Home > Management Relations > How to Get the Right Balance between Friend and Boss

How to Get the Right Balance between Friend and Boss

By: Maggie Lonsdale BA (hons) - Updated: 21 Oct 2010 | comments*Discuss
 
Working Relationship Boss Friend

As you probably spend at least thirty seven hours a week, forty eight weeks a year at work, (scary, isn’t it?) it is a good idea to make your time there as good as it possibly can be.

There are no prizes for making your working life miserable - one of the ways that your daily life can be enjoyable and productive is to be in an environment where you feel encouraged, supported and happy.

What this article aims to do is illustrate how you can foster and promote this type of situation at work, without stepping over those all-too-invisible lines of boss and staff.

First off, serious flirting and affairs are a no-no. Whilst we all know it happens, this is most certainly going too far and it is not advisable on both a personal and professional level. This topic is discussed in another article on the site.

Understand Your Work Culture

Depending on the type of company you work for and the industry you work in, it may be that particularly friendly relationships are actively encouraged or discouraged. Organisations with an aggressive sales focus and a generally young, graduate workforce are often keen for their teams to go for drinks together after work, when targets are hit or when a particular task is completed. It is common for the team leader, manager or boss to pay for drinks for some or all of the outing and as the workforce is likely to be single, it is inevitable that close friendships and perhaps relationships can happen.

The irony here is that these companies regularly take you out for drinks and ‘bonding sessions’ but don’t seem to like it when their staff actually start getting into serious relationships. This may be because they like to maintain that aggressive, target focused environment and people in serious relationships are more likely to want to work in a less uncompromising job.

Now, the key issue is when the person you are forging a personal relationship with happens to be your boss. You may think that the most important consideration is discretion and whether they feel as strongly about you as you do about them. Assuming this is not just a crazy crush and your boss is in a perfectly happy marriage and, quite rightly, regards you as a valued staff member, actually the most important consideration is how to deal with the situation in a way that does not jeopardise your career and undermines your achievements.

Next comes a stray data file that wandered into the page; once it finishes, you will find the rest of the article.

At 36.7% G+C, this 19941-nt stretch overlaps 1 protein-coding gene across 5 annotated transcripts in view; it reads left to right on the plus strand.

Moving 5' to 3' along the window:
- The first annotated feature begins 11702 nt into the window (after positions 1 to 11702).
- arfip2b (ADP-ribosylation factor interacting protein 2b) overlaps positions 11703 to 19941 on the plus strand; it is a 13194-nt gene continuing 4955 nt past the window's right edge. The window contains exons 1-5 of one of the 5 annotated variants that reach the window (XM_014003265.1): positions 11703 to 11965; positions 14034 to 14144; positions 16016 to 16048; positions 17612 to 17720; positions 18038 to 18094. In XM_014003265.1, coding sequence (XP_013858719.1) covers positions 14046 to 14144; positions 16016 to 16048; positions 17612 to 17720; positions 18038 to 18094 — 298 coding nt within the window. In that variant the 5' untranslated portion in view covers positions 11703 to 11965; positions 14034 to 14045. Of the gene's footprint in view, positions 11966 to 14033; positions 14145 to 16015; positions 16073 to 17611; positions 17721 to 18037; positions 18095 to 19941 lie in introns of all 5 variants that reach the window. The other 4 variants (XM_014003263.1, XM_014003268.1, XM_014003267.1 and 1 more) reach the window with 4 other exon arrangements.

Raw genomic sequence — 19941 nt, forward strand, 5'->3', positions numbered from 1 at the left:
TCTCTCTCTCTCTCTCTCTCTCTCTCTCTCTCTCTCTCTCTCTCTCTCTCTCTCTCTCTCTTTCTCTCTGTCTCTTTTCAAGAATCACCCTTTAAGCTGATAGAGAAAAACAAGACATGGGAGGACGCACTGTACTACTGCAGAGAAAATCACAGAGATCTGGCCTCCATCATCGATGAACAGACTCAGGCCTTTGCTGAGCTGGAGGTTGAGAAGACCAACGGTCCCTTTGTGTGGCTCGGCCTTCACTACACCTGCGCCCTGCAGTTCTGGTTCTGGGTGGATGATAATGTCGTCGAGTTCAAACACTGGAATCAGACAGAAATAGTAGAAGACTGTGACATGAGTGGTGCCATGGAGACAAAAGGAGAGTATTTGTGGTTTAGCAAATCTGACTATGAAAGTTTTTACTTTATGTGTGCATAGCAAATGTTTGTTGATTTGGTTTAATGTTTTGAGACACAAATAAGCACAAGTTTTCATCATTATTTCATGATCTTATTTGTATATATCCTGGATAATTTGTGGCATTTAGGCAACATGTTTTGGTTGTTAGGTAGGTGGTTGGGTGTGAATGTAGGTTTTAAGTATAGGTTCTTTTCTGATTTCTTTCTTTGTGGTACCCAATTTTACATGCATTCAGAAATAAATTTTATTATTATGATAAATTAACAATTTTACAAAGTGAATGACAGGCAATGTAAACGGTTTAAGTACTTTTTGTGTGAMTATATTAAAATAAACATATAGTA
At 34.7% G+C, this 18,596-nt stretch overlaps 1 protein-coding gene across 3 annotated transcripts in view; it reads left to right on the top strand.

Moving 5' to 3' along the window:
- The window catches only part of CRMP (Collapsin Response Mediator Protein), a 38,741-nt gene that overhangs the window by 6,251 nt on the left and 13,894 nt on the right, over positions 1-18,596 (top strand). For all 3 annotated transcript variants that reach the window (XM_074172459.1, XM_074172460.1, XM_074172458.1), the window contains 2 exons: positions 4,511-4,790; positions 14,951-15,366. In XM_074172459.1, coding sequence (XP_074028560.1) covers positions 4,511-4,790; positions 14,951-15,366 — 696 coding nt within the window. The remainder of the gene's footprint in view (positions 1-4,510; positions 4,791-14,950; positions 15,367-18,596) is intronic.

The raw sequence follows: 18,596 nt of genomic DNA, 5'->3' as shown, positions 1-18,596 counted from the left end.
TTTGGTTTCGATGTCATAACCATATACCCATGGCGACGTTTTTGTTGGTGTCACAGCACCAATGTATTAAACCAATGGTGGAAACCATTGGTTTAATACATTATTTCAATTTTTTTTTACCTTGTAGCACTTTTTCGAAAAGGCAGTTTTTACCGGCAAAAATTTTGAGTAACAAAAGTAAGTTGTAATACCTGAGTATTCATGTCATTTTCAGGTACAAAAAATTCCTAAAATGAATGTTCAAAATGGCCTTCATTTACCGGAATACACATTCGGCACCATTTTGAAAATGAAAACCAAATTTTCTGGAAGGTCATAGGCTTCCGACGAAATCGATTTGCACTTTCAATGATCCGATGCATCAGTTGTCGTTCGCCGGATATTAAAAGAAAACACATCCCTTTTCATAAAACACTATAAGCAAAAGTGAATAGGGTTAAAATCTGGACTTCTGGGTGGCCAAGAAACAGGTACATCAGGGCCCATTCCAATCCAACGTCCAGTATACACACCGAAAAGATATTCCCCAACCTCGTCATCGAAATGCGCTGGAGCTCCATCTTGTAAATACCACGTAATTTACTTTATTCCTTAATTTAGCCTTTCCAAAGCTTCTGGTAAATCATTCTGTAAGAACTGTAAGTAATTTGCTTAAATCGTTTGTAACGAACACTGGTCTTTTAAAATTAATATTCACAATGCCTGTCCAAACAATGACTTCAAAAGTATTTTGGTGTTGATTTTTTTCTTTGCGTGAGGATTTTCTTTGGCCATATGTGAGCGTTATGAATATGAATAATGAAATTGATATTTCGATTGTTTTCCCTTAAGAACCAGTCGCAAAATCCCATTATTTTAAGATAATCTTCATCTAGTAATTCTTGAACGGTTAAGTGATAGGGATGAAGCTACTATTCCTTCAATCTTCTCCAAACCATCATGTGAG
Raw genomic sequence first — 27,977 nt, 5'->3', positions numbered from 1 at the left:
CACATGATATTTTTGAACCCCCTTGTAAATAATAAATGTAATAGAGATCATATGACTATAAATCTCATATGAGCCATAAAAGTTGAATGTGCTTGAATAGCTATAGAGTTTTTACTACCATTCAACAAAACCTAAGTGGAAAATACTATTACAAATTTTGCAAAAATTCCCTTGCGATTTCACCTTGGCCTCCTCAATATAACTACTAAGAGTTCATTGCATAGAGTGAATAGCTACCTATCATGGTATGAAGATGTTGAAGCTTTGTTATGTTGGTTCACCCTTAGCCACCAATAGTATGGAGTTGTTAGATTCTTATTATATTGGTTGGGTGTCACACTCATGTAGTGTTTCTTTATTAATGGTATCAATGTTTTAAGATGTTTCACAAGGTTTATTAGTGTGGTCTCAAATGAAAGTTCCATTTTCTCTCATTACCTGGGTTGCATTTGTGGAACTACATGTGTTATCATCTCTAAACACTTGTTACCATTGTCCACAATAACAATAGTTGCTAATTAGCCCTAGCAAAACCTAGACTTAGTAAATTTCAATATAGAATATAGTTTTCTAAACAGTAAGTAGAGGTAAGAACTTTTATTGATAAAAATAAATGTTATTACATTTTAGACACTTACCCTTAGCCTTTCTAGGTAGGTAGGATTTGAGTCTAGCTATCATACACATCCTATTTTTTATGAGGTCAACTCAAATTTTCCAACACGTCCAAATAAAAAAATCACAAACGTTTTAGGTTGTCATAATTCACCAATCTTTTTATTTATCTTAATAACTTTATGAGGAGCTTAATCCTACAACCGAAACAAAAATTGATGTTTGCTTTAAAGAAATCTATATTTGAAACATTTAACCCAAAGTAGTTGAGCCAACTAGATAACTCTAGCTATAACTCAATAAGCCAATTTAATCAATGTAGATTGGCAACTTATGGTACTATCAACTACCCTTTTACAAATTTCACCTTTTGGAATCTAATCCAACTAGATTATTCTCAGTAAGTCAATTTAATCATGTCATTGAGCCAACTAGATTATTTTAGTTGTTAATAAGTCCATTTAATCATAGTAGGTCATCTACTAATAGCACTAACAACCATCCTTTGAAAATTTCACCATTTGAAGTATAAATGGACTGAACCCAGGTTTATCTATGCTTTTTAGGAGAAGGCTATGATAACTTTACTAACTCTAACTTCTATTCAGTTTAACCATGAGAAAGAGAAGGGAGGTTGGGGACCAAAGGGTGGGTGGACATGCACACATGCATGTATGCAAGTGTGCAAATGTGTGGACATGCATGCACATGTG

Teachers Pet?

It is a desirable situation for you to feel like you can talk to your boss openly and honestly. This will help you feel encouraged and valued at work. What you don’t want is that you are considered the bosses favourite by your other colleagues.

If you are steadily becoming more friendly with your boss and would prefer to maintain a more professional relationship, do not make a big scene about it. Just gradually stop talking to them in such a personal way, meet with friends outside work and focus on being the best you can be at work. These situations can happen slowly, where your boss starts talking to you about a problem with their wife or husband or you have one glass of wine too many and say something you shouldn’t when you go for an after work drink.

If your boss is truly destined to be a good friend in your life, you should be able to talk about your friendship outside of work and both understand the negative implications it may have on both your own working relationship and how your colleagues see you. This is the same regardless of gender or attraction. There are plenty of potential friends and plenty of potential jobs. It would be a waste of your hard work to spoil an opportunity if your job is the ideal one for you and so too would it be a waste for you to loose a wonderful friend or potential partner if your job is just a way to pass some time – weigh up the most important factor and act on it, but do not mix the two too strongly.

You might also like...
Share Your Story, Join the Discussion or Seek Advice..
Why not be the first to leave a comment for discussion, ask for advice or share your story...

If you'd like to ask a question one of our experts (workload permitting) or a helpful reader hopefully can help you... We also love comments and interesting stories

Title:
(never shown)
Firstname:
(never shown)
Surname:
(never shown)
Email:
(never shown)
Nickname:
(shown)
Comment:
Validate:
Enter word:
Topics
Latest Comments